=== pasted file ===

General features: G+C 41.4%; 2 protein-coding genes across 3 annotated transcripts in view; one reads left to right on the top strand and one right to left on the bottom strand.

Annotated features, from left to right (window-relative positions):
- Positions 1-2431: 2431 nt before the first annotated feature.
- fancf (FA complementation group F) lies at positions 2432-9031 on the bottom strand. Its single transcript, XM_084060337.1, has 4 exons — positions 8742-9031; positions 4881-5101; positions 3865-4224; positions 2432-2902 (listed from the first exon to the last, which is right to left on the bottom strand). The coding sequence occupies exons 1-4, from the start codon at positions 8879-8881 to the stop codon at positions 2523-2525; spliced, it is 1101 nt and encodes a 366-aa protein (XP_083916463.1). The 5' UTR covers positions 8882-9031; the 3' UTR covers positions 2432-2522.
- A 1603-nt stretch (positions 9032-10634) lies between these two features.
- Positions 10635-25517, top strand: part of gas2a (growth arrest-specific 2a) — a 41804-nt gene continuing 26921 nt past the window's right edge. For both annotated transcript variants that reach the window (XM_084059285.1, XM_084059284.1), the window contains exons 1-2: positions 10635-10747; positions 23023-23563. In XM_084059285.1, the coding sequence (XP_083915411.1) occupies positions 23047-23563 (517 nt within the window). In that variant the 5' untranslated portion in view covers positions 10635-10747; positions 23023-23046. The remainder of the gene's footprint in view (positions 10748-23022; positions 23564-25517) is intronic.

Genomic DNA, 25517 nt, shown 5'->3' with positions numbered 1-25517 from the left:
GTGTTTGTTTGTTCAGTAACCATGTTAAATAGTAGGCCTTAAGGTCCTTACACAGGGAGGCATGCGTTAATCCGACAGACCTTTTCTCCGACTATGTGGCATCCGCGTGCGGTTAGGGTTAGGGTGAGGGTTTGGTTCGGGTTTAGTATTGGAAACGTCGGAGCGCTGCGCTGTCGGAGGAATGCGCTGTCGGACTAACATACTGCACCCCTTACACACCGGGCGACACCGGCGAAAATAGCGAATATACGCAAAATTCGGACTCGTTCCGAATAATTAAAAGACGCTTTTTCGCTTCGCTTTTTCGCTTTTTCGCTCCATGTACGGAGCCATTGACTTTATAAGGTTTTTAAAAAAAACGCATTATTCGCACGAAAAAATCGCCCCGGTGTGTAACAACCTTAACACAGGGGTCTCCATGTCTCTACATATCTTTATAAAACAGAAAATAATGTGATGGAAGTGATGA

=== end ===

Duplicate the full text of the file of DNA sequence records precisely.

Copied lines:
General features: G+C 41.4%; 2 protein-coding genes across 3 annotated transcripts in view; one reads left to right on the top strand and one right to left on the bottom strand.

Annotated features, from left to right (window-relative positions):
- Positions 1-2431: 2431 nt before the first annotated feature.
- fancf (FA complementation group F) lies at positions 2432-9031 on the bottom strand. Its single transcript, XM_084060337.1, has 4 exons — positions 8742-9031; positions 4881-5101; positions 3865-4224; positions 2432-2902 (listed from the first exon to the last, which is right to left on the bottom strand). The coding sequence occupies exons 1-4, from the start codon at positions 8879-8881 to the stop codon at positions 2523-2525; spliced, it is 1101 nt and encodes a 366-aa protein (XP_083916463.1). The 5' UTR covers positions 8882-9031; the 3' UTR covers positions 2432-2522.
- A 1603-nt stretch (positions 9032-10634) lies between these two features.
- Positions 10635-25517, top strand: part of gas2a (growth arrest-specific 2a) — a 41804-nt gene continuing 26921 nt past the window's right edge. For both annotated transcript variants that reach the window (XM_084059285.1, XM_084059284.1), the window contains exons 1-2: positions 10635-10747; positions 23023-23563. In XM_084059285.1, the coding sequence (XP_083915411.1) occupies positions 23047-23563 (517 nt within the window). In that variant the 5' untranslated portion in view covers positions 10635-10747; positions 23023-23046. The remainder of the gene's footprint in view (positions 10748-23022; positions 23564-25517) is intronic.

Genomic DNA, 25517 nt, shown 5'->3' with positions numbered 1-25517 from the left:
GTGTTTGTTTGTTCAGTAACCATGTTAAATAGTAGGCCTTAAGGTCCTTACACAGGGAGGCATGCGTTAATCCGACAGACCTTTTCTCCGACTATGTGGCATCCGCGTGCGGTTAGGGTTAGGGTGAGGGTTTGGTTCGGGTTTAGTATTGGAAACGTCGGAGCGCTGCGCTGTCGGAGGAATGCGCTGTCGGACTAACATACTGCACCCCTTACACACCGGGCGACACCGGCGAAAATAGCGAATATACGCAAAATTCGGACTCGTTCCGAATAATTAAAAGACGCTTTTTCGCTTCGCTTTTTCGCTTTTTCGCTCCATGTACGGAGCCATTGACTTTATAAGGTTTTTAAAAAAAACGCATTATTCGCACGAAAAAATCGCCCCGGTGTGTAACAACCTTAACACAGGGGTCTCCATGTCTCTACATATCTTTATAAAACAGAAAATAATGTGATGGAAGTGATGA